We characterize the bulge, disk, and halo subcomponents in the Andromeda galaxy (M31) over the radial range 0.4 < R < 225 kpc. The cospatial nature of these subcomponents renders them difficult to disentangle using surface brightness (SB) information alone, especially interior to ~20 kpc. Our new decomposition technique combines information from the luminosity function (LF) of over 1.5 million bright (20 < I < 22) stars from the Panchromatic Hubble Andromeda Treasury (PHAT) survey, radial velocities of over 5000 red giant branch stars in the same magnitude range from the Spectroscopic and Photometric Landscape of Andromeda’s Stellar Halo (SPLASH) survey, and integrated I-band SB profiles from various sources. We use an affine-invariant Markov chain Monte Carlo algorithm to fit an appropriate toy model to these three data sets. The bulge, disk, and halo SB profiles are modeled as a Sersic, exponential, and cored power-law, respectively, and the LFs are modeled as broken power-laws. We find that the number of stars with a disk-like LF is ~5% larger than the number in the dynamically cold component, suggesting that some stars born in the disk have been dynamically heated to the point that they are kinematically indistinguishable from halo members. This is the first kinematical evidence for a “kicked-up disk” population in the stellar halo of M31. The fraction of kicked-up disk stars is consistent with that found in simulations. See Dorman et al. (2013, submitted) for more information.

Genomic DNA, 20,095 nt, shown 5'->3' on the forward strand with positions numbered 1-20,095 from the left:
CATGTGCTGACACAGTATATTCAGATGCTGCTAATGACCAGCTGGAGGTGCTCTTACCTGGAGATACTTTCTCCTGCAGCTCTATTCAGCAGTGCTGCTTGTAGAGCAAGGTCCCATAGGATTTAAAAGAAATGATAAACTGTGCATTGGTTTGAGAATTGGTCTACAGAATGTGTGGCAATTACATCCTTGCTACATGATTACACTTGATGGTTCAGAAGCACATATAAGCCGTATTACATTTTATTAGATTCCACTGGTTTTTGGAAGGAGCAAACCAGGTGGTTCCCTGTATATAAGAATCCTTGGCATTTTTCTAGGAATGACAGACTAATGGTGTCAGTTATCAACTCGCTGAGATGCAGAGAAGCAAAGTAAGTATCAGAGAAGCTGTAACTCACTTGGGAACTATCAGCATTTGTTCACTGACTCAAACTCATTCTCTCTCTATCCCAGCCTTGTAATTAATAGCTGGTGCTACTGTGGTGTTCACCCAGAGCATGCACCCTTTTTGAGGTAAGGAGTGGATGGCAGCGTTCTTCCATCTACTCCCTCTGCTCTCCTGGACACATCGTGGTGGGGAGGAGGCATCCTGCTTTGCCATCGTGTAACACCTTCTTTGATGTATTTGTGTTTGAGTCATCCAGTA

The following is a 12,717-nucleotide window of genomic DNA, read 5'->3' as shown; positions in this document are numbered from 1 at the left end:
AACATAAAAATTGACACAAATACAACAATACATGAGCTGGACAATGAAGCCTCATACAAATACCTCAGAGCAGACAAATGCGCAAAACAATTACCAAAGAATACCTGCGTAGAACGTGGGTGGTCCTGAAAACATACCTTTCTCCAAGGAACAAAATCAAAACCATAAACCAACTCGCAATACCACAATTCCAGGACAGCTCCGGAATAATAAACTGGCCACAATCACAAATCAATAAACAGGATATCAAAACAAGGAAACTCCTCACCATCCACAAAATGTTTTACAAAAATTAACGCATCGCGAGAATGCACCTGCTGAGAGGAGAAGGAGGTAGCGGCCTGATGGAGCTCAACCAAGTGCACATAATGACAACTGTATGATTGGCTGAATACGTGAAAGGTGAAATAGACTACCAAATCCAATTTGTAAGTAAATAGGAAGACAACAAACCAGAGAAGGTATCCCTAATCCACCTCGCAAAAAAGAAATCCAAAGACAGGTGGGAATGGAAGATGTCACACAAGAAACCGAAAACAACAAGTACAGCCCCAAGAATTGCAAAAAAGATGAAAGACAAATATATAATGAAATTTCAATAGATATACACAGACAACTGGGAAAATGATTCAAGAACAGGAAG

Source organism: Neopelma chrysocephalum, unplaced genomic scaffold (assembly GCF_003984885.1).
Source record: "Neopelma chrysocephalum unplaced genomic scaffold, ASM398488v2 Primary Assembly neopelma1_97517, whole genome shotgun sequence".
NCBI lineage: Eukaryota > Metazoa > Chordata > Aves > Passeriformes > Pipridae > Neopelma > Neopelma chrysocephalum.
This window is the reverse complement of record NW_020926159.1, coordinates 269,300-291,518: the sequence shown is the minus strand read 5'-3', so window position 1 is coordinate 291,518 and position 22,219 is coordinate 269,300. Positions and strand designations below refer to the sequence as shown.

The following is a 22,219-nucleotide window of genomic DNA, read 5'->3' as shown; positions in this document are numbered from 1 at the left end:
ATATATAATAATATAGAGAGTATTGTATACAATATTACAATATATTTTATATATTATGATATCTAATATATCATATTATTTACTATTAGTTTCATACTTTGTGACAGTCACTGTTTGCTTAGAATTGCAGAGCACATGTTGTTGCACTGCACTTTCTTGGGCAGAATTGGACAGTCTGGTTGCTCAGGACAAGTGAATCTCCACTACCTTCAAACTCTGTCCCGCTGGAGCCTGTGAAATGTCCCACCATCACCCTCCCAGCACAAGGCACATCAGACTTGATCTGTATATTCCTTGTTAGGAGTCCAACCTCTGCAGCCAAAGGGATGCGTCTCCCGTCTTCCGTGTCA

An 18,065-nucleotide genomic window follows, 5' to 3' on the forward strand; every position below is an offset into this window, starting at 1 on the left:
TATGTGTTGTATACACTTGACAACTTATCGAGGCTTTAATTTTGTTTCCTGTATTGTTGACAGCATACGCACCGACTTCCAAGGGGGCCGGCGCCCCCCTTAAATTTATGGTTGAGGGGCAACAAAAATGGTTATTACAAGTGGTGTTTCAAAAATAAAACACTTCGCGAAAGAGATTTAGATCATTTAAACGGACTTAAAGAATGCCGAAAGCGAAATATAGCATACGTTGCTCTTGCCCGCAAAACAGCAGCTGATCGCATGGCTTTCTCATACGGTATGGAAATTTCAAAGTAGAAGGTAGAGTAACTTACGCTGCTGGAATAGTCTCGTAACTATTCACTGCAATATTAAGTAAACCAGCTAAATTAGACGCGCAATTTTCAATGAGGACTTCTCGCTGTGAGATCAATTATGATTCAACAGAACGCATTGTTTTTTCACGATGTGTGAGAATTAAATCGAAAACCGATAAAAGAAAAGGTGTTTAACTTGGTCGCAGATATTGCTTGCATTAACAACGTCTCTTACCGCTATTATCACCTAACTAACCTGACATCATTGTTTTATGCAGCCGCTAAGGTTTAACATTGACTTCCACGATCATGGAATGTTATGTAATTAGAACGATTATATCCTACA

Date added: Fri, 18 Oct 13